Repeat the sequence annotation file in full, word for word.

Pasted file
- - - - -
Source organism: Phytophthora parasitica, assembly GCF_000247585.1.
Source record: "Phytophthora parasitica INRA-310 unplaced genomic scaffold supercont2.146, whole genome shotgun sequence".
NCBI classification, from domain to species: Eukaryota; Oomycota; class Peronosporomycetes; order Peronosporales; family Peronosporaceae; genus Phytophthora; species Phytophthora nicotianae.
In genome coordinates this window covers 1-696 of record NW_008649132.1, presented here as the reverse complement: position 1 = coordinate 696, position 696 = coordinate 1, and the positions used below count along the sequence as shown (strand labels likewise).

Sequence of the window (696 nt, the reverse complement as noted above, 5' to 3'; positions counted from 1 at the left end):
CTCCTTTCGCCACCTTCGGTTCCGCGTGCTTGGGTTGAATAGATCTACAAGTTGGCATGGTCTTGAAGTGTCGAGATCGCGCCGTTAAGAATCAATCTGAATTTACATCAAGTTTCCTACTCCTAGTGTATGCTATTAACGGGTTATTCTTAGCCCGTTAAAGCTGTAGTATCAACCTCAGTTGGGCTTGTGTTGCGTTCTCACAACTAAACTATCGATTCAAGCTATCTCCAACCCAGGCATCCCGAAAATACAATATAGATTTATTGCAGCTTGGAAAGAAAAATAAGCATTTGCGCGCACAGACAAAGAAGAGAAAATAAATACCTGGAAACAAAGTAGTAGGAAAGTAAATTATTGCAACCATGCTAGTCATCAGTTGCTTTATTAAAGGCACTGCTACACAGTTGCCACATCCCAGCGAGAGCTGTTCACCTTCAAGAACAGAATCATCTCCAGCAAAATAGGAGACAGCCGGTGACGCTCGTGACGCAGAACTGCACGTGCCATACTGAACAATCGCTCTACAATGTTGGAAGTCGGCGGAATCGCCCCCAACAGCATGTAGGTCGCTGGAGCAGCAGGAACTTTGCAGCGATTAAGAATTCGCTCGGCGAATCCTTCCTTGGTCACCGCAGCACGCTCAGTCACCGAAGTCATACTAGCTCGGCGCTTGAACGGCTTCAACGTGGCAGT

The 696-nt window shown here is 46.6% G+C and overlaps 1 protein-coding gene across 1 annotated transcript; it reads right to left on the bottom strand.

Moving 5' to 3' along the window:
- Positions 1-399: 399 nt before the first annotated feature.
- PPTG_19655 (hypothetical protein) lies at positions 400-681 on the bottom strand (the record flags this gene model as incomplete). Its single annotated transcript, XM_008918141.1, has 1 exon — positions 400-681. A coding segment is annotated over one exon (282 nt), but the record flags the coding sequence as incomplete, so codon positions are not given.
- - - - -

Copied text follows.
Source organism: Phytophthora parasitica, assembly GCF_000247585.1.
Source record: "Phytophthora parasitica INRA-310 unplaced genomic scaffold supercont2.146, whole genome shotgun sequence".
NCBI classification, from domain to species: Eukaryota; Oomycota; class Peronosporomycetes; order Peronosporales; family Peronosporaceae; genus Phytophthora; species Phytophthora nicotianae.
In genome coordinates this window covers 1-696 of record NW_008649132.1, presented here as the reverse complement: position 1 = coordinate 696, position 696 = coordinate 1, and the positions used below count along the sequence as shown (strand labels likewise).

Sequence of the window (696 nt, the reverse complement as noted above, 5' to 3'; positions counted from 1 at the left end):
CTCCTTTCGCCACCTTCGGTTCCGCGTGCTTGGGTTGAATAGATCTACAAGTTGGCATGGTCTTGAAGTGTCGAGATCGCGCCGTTAAGAATCAATCTGAATTTACATCAAGTTTCCTACTCCTAGTGTATGCTATTAACGGGTTATTCTTAGCCCGTTAAAGCTGTAGTATCAACCTCAGTTGGGCTTGTGTTGCGTTCTCACAACTAAACTATCGATTCAAGCTATCTCCAACCCAGGCATCCCGAAAATACAATATAGATTTATTGCAGCTTGGAAAGAAAAATAAGCATTTGCGCGCACAGACAAAGAAGAGAAAATAAATACCTGGAAACAAAGTAGTAGGAAAGTAAATTATTGCAACCATGCTAGTCATCAGTTGCTTTATTAAAGGCACTGCTACACAGTTGCCACATCCCAGCGAGAGCTGTTCACCTTCAAGAACAGAATCATCTCCAGCAAAATAGGAGACAGCCGGTGACGCTCGTGACGCAGAACTGCACGTGCCATACTGAACAATCGCTCTACAATGTTGGAAGTCGGCGGAATCGCCCCCAACAGCATGTAGGTCGCTGGAGCAGCAGGAACTTTGCAGCGATTAAGAATTCGCTCGGCGAATCCTTCCTTGGTCACCGCAGCACGCTCAGTCACCGAAGTCATACTAGCTCGGCGCTTGAACGGCTTCAACGTGGCAGT

The 696-nt window shown here is 46.6% G+C and overlaps 1 protein-coding gene across 1 annotated transcript; it reads right to left on the bottom strand.

Moving 5' to 3' along the window:
- Positions 1-399: 399 nt before the first annotated feature.
- PPTG_19655 (hypothetical protein) lies at positions 400-681 on the bottom strand (the record flags this gene model as incomplete). Its single annotated transcript, XM_008918141.1, has 1 exon — positions 400-681. A coding segment is annotated over one exon (282 nt), but the record flags the coding sequence as incomplete, so codon positions are not given.